In the ’70s, after hits like Easy Rider, Sweety Sweetback’s Badasssss Song and The Godfather broke the Hollywood Studio machine forever, the film industry experienced renaissance of auteur filmmaking.
They realized they had no idea what made a movie a hit and, for the first time, were open to suggestions. While continuing to rely on directors and stars that were proven money-makers, they started to take more risks on new, unproven directors and films with unconventional storylines and themes.
Though the parallel only goes so far, this is much how the publishing industry used to work.
You had your popular authors, who were steady sellers. You had your popular genres. You had books that were cheap knocks-offs of these big sellers, much like exploitation films and B movies were knock-offs of big hits. But big publishers, more than Hollywood, could afford to take risks, and did. Books were cheap to print, and sometimes might hang around on bookstore shelves and in libraries for months or years until they found their readers.
Prior to the blockbuster model, movies, too, hung around theaters for months until they found their audiences through word of mouth and a slow build-up of positive buzz.
In the late ’70s, with hits like The Exorcist, Jaws and Star Wars, the blockbuster was born. The notorious failure of Michael Cimino’s 1980 western epic, Heaven’s Gate, with its long running time and overinflated budget, ushered the end of big studio auteur films. Hollywood stopped taking risks. The opening weekend became the ultimate determiner of success or failure.
In recent years the publishing industry too, has adopted this blockbuster ideal. In workshops and writing conferences, writers are encouraged to come up with a Hollywood style “elevator pitch:” a concise, two-to-three sentence description of your book’s premise and high-concept hook.
Editors are looking for the next Harry Potter or 50 Shades of Gray. Like Hollywood, every book has to be a potential blockbuster. The problem with this thinking is that your failures, your midlisters, and your books that just break even will always be the same books that you thought were potential break-out hits.
But what’s wrong with a midlist book? Why always the blockbuster mentality?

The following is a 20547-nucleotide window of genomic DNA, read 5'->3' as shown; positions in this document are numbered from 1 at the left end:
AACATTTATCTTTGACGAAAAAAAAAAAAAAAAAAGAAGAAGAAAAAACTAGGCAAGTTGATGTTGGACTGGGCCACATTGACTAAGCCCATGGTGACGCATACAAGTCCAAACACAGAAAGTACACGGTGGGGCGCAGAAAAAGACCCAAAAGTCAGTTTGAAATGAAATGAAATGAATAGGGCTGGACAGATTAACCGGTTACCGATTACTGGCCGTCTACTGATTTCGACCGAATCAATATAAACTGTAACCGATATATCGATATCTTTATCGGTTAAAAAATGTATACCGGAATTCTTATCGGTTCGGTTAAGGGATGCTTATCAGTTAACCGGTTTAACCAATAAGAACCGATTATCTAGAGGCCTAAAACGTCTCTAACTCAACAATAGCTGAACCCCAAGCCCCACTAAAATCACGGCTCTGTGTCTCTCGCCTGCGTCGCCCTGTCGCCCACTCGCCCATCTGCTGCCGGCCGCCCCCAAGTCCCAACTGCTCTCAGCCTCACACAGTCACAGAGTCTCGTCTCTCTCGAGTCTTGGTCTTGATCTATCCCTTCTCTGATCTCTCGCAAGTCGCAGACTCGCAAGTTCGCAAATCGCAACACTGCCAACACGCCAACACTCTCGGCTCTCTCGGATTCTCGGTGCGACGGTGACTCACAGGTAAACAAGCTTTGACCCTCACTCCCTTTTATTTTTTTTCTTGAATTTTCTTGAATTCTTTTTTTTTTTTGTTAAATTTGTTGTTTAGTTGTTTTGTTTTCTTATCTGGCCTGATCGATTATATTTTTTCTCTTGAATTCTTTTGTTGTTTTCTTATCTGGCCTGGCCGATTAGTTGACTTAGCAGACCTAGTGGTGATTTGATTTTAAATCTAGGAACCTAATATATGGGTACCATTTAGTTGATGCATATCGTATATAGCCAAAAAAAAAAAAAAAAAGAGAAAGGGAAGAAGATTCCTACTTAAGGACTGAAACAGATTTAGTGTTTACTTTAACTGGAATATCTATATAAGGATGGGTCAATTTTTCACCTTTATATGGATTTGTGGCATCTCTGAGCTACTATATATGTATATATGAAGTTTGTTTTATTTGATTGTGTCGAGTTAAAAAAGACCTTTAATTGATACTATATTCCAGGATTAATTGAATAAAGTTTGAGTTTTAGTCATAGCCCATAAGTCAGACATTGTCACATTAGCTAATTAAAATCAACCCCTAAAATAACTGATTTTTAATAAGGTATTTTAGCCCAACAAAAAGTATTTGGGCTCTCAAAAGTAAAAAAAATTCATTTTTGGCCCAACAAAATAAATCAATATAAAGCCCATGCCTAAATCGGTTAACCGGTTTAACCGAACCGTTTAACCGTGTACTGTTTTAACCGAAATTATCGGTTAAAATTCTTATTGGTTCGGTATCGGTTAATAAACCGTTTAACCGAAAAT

If a publisher thinks a book is going to be“midlist,” this essentially means they think the book will make money. That seems like a fair risk to me. But for most big publishers, midlist isn’t good enough. It has to be a potential breakout hit. But if a publisher thinks there’s a good chance a book will make money, the next question should be: Is it a good book? And is it something they could feel passionate about? Answering the last question becomes difficult when looking at books as blockbusters, rather than good books. There’s no magic formula to a hit book.
Let’s say that before Harry Potter, conventional wisdom in the publishing industry was that high-fantasy books with wizards in them didn’t sell because previously published books with the same themes hadn’t sold that particular year, or month or decade. Or they decided that because The Cat in the Hat was successful, all children’s books should rhyme.
You can’t see a book for what it is if you’re spending half your time factoring in imaginary pluses and minuses gleaned from the superficial aspects of other successful or unsuccessful books. Quality can’t be quantified. Nor can popularity.
I don’t think editors and publishers have ceased to follow their passions entirely.
This is, after all, the reason they got into publishing in the first place.
Publishers and editors do what they do because they have a genuine love for books. They want to make good books. But when all the smaller houses are being eaten up by major conglomerates who don’t share their passion, and for whom the bottom line is all that matters, the pressure is on to come up with those blockbusters.
And it’s easy to get distracted by this blockbuster mentality. It’s easy to forget why you got into the field in the first place.
Both Hollywood producers and book editors, when pressed, will admit that they have no idea what makes a hit. Not really. They know that following trends is one way to make a successful book. But all trends start somewhere. We’ve all heard about authors who had successful books that received dozens of rejections until one publisher took that risk.
A publisher had to take a risk on a book that didn’t look like anything else on the shelf for that trend to happen.
And the stakes are much lower in publishing. These aren’t multi-million dollar enterprises like movies, and we shouldn’t think of them that way. Publishing is always a risk, and the industry is fiercely competitive. But what makes a great book can’t always be summed up in an elevator pitch. And sometimes good literature is worth the risk.
Image by Eva Avenue.